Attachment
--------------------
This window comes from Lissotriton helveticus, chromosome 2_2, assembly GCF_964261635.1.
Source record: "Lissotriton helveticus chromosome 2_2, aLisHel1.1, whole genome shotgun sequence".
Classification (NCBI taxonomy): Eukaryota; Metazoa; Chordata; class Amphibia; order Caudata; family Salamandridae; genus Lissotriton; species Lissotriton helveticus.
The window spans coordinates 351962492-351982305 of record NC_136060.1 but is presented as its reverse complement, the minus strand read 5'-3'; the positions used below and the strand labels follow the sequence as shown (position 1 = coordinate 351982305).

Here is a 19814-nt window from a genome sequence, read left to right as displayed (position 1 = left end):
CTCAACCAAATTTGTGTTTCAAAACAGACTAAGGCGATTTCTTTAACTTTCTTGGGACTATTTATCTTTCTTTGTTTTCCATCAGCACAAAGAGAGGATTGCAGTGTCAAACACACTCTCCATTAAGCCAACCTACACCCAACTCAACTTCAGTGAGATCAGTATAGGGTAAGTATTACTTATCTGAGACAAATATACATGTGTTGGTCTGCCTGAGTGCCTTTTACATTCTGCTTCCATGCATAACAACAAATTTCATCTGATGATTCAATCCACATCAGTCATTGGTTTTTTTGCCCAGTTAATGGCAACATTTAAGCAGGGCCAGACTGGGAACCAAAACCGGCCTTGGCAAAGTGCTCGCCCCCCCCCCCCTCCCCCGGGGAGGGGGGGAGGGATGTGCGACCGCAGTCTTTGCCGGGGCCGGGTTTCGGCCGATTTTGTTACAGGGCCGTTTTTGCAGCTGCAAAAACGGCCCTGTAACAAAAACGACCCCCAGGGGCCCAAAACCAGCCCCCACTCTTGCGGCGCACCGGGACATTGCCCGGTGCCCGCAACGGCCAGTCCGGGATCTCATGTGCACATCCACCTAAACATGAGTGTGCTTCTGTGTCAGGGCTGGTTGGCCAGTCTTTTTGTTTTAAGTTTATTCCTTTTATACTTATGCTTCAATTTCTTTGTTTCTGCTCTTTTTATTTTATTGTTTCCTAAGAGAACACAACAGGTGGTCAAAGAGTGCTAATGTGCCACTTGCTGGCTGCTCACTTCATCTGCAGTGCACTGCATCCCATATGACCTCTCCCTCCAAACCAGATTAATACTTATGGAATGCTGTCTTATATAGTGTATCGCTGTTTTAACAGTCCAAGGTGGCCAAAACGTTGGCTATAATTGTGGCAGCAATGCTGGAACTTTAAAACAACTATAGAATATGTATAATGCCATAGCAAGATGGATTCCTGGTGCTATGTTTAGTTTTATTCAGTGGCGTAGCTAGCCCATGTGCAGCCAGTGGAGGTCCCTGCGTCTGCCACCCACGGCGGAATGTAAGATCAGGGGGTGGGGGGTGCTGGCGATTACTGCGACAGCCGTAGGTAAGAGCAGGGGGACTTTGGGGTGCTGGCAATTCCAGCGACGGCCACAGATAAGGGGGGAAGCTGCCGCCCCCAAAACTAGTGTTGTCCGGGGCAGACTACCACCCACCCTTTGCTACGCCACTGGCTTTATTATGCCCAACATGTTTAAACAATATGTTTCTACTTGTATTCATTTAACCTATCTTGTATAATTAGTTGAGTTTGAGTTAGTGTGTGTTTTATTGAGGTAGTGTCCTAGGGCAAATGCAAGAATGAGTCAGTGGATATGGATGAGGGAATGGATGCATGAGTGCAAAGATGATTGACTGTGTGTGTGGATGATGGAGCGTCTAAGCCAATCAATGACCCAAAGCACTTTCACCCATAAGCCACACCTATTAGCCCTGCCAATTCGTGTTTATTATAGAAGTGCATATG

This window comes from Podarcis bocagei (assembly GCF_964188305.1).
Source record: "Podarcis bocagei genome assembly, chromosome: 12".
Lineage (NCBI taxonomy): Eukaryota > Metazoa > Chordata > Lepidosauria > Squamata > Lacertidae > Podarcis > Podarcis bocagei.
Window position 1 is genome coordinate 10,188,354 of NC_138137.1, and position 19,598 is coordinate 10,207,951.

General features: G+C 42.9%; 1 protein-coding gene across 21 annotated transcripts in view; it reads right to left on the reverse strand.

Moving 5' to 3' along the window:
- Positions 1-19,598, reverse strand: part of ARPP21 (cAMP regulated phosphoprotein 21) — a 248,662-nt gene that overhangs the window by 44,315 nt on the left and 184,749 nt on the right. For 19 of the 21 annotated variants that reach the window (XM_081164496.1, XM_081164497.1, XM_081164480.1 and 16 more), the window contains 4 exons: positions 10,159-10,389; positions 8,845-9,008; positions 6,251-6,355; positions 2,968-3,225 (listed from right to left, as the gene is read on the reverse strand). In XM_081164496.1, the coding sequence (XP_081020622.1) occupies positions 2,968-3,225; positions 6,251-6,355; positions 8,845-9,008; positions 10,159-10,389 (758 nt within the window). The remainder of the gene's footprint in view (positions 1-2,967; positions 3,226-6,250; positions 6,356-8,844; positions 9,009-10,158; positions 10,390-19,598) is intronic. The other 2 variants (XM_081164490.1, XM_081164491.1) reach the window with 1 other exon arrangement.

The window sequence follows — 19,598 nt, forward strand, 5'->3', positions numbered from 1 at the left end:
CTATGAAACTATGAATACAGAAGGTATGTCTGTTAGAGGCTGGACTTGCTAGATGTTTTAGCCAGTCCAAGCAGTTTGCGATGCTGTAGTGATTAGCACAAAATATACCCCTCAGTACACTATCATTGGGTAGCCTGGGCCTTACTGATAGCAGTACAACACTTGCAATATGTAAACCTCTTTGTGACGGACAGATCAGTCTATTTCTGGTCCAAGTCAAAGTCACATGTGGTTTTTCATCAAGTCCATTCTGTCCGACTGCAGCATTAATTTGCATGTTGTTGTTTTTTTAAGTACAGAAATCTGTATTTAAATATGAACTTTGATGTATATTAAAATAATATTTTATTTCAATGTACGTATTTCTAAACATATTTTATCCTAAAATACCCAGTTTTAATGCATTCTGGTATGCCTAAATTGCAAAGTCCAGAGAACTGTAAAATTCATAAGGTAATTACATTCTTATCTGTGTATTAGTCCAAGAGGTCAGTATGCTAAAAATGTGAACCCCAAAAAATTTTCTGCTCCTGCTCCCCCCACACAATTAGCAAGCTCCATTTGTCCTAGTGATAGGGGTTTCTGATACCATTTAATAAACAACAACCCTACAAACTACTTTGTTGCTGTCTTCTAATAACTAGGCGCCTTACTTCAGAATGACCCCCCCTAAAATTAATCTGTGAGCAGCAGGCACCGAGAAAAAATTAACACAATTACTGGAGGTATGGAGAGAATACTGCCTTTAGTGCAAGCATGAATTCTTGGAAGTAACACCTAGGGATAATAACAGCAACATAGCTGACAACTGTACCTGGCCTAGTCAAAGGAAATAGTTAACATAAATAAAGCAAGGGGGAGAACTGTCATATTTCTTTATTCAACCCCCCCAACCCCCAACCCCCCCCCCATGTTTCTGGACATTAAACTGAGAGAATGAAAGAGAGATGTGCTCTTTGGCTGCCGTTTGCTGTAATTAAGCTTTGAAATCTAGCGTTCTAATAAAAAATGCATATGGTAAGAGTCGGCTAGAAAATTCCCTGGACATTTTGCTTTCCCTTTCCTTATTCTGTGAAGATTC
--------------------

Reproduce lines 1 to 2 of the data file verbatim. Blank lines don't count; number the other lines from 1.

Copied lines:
This window comes from Lissotriton helveticus, chromosome 2_2, assembly GCF_964261635.1.
Source record: "Lissotriton helveticus chromosome 2_2, aLisHel1.1, whole genome shotgun sequence".